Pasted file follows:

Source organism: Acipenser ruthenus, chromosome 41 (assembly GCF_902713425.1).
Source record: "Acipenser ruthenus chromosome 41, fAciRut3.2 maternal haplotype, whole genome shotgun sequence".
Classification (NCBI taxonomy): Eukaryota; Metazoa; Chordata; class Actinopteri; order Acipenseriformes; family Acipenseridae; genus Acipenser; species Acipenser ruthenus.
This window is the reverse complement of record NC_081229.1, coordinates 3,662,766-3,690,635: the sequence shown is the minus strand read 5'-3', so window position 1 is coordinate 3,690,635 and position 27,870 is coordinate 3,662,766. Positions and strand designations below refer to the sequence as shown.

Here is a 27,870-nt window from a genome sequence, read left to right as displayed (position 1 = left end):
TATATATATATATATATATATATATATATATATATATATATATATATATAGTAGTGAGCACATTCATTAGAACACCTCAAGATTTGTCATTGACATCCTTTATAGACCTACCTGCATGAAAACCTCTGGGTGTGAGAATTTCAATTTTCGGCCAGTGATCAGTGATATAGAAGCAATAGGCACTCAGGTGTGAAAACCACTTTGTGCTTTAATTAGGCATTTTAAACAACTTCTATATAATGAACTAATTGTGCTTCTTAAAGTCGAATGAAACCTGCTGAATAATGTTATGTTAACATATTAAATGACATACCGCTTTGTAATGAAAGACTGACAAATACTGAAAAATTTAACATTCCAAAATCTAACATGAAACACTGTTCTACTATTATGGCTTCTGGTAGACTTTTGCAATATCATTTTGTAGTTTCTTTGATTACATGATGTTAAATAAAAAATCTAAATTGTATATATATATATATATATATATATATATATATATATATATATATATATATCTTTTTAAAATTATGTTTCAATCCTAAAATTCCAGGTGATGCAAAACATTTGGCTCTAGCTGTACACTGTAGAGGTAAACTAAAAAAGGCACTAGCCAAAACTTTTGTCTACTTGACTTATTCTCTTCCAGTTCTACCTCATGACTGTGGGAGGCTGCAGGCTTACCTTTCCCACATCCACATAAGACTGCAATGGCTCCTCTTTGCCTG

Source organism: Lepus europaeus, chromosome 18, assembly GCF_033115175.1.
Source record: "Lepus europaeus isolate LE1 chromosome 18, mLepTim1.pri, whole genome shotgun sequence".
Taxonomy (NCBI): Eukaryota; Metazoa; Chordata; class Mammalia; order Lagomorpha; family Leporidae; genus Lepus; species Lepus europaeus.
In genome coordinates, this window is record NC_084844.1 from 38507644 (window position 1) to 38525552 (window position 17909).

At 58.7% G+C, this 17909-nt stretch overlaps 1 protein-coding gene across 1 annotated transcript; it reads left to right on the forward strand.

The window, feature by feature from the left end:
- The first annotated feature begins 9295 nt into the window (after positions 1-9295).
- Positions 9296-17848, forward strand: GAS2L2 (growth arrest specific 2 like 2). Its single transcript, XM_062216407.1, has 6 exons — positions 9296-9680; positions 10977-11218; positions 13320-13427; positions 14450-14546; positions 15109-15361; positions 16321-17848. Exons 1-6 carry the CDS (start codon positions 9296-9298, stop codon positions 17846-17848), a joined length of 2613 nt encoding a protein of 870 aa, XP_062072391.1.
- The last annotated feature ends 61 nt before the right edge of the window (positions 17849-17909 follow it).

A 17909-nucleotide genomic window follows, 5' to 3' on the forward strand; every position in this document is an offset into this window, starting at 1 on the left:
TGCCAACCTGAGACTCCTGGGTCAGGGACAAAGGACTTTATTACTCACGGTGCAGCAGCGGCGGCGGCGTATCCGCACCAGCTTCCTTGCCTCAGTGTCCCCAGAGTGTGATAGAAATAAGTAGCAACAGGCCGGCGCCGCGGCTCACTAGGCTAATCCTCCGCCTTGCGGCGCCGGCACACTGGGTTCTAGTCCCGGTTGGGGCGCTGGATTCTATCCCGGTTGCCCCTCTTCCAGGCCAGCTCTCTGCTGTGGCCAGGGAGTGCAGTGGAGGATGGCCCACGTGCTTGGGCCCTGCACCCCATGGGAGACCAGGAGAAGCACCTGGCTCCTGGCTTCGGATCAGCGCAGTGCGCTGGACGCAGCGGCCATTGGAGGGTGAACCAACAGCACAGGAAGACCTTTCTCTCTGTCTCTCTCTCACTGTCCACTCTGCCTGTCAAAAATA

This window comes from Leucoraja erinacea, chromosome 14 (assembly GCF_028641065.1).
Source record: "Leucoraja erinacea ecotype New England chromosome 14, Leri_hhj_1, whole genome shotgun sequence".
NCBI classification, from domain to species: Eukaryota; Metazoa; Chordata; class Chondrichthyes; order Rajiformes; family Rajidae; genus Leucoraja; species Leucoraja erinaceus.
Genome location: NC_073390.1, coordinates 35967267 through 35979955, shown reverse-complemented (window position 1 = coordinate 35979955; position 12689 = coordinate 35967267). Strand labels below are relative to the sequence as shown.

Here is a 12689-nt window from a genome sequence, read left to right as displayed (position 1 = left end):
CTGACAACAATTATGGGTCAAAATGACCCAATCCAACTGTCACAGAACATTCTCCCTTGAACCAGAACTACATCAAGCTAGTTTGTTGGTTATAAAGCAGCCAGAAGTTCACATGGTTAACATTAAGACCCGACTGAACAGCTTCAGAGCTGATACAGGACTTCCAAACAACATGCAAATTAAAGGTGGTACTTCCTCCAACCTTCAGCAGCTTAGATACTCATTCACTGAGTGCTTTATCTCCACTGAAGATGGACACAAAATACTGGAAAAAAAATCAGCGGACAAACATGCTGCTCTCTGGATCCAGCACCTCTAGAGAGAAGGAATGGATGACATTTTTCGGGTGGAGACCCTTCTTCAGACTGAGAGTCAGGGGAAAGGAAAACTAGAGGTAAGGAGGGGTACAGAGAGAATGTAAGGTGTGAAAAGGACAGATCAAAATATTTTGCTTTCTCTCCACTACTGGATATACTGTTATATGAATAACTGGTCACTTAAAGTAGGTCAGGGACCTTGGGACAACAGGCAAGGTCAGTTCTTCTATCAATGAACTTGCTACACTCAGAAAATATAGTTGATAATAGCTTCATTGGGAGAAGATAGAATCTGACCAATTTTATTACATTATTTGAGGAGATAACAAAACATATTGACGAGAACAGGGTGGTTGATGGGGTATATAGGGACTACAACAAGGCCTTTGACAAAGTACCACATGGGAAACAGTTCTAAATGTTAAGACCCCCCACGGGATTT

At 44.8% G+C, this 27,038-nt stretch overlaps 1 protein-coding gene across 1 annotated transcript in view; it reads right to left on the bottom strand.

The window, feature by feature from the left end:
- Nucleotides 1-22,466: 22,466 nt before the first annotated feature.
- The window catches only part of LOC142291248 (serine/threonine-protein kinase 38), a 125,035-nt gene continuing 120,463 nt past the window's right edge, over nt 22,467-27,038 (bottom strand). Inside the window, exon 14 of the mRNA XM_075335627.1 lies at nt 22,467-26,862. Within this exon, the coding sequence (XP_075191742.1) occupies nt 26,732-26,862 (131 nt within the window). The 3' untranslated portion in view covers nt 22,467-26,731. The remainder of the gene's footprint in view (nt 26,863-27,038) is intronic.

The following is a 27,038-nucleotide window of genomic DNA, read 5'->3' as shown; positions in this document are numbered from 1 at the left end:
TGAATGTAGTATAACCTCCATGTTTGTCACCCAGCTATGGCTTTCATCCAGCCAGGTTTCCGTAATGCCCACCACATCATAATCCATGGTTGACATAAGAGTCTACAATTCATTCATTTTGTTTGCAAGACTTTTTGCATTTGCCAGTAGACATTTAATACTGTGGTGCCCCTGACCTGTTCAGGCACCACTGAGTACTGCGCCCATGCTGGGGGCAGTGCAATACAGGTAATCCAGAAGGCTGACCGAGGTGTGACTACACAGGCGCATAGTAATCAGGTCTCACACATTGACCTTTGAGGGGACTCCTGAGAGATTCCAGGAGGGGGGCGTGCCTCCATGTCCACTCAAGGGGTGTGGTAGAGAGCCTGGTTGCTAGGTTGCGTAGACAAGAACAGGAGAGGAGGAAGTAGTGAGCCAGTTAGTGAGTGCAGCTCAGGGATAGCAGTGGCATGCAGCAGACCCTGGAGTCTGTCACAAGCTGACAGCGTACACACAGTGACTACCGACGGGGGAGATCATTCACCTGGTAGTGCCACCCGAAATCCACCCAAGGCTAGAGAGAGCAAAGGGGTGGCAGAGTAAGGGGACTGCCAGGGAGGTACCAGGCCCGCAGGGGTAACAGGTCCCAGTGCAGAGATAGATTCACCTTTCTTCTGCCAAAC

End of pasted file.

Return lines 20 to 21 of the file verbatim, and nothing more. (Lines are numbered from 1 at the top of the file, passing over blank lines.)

NCBI classification, from domain to species: Eukaryota; Metazoa; Chordata; class Chondrichthyes; order Rajiformes; family Rajidae; genus Leucoraja; species Leucoraja erinaceus.
Genome location: NC_073390.1, coordinates 35967267 through 35979955, shown reverse-complemented (window position 1 = coordinate 35979955; position 12689 = coordinate 35967267). Strand labels below are relative to the sequence as shown.